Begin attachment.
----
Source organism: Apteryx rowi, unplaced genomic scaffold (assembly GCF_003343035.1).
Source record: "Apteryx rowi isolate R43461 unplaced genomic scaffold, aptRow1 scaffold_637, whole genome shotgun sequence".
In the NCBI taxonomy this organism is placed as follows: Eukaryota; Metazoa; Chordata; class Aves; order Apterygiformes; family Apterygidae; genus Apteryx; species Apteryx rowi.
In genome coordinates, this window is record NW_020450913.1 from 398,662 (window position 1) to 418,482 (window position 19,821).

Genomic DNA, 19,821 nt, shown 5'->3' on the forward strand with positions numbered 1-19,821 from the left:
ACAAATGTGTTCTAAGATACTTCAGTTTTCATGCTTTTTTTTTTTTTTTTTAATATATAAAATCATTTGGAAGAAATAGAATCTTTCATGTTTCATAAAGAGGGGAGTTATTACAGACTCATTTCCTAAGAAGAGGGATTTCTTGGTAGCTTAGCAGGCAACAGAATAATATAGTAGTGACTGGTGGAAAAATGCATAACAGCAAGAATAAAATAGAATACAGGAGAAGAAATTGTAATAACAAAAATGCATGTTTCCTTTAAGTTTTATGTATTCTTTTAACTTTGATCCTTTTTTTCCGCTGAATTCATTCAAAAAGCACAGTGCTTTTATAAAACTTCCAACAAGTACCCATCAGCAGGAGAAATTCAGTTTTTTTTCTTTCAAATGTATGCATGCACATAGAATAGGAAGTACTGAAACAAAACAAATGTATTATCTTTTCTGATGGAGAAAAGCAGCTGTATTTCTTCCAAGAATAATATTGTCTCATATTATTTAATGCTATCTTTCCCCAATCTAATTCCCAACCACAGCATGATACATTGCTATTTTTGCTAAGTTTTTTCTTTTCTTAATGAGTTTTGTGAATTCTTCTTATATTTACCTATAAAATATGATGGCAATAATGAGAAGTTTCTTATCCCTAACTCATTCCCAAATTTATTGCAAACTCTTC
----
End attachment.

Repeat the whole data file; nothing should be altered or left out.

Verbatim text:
Source organism: Apteryx rowi, unplaced genomic scaffold (assembly GCF_003343035.1).
Source record: "Apteryx rowi isolate R43461 unplaced genomic scaffold, aptRow1 scaffold_637, whole genome shotgun sequence".
In the NCBI taxonomy this organism is placed as follows: Eukaryota; Metazoa; Chordata; class Aves; order Apterygiformes; family Apterygidae; genus Apteryx; species Apteryx rowi.
In genome coordinates, this window is record NW_020450913.1 from 398,662 (window position 1) to 418,482 (window position 19,821).

Genomic DNA, 19,821 nt, shown 5'->3' on the forward strand with positions numbered 1-19,821 from the left:
ACAAATGTGTTCTAAGATACTTCAGTTTTCATGCTTTTTTTTTTTTTTTTTAATATATAAAATCATTTGGAAGAAATAGAATCTTTCATGTTTCATAAAGAGGGGAGTTATTACAGACTCATTTCCTAAGAAGAGGGATTTCTTGGTAGCTTAGCAGGCAACAGAATAATATAGTAGTGACTGGTGGAAAAATGCATAACAGCAAGAATAAAATAGAATACAGGAGAAGAAATTGTAATAACAAAAATGCATGTTTCCTTTAAGTTTTATGTATTCTTTTAACTTTGATCCTTTTTTTCCGCTGAATTCATTCAAAAAGCACAGTGCTTTTATAAAACTTCCAACAAGTACCCATCAGCAGGAGAAATTCAGTTTTTTTTCTTTCAAATGTATGCATGCACATAGAATAGGAAGTACTGAAACAAAACAAATGTATTATCTTTTCTGATGGAGAAAAGCAGCTGTATTTCTTCCAAGAATAATATTGTCTCATATTATTTAATGCTATCTTTCCCCAATCTAATTCCCAACCACAGCATGATACATTGCTATTTTTGCTAAGTTTTTTCTTTTCTTAATGAGTTTTGTGAATTCTTCTTATATTTACCTATAAAATATGATGGCAATAATGAGAAGTTTCTTATCCCTAACTCATTCCCAAATTTATTGCAAACTCTTC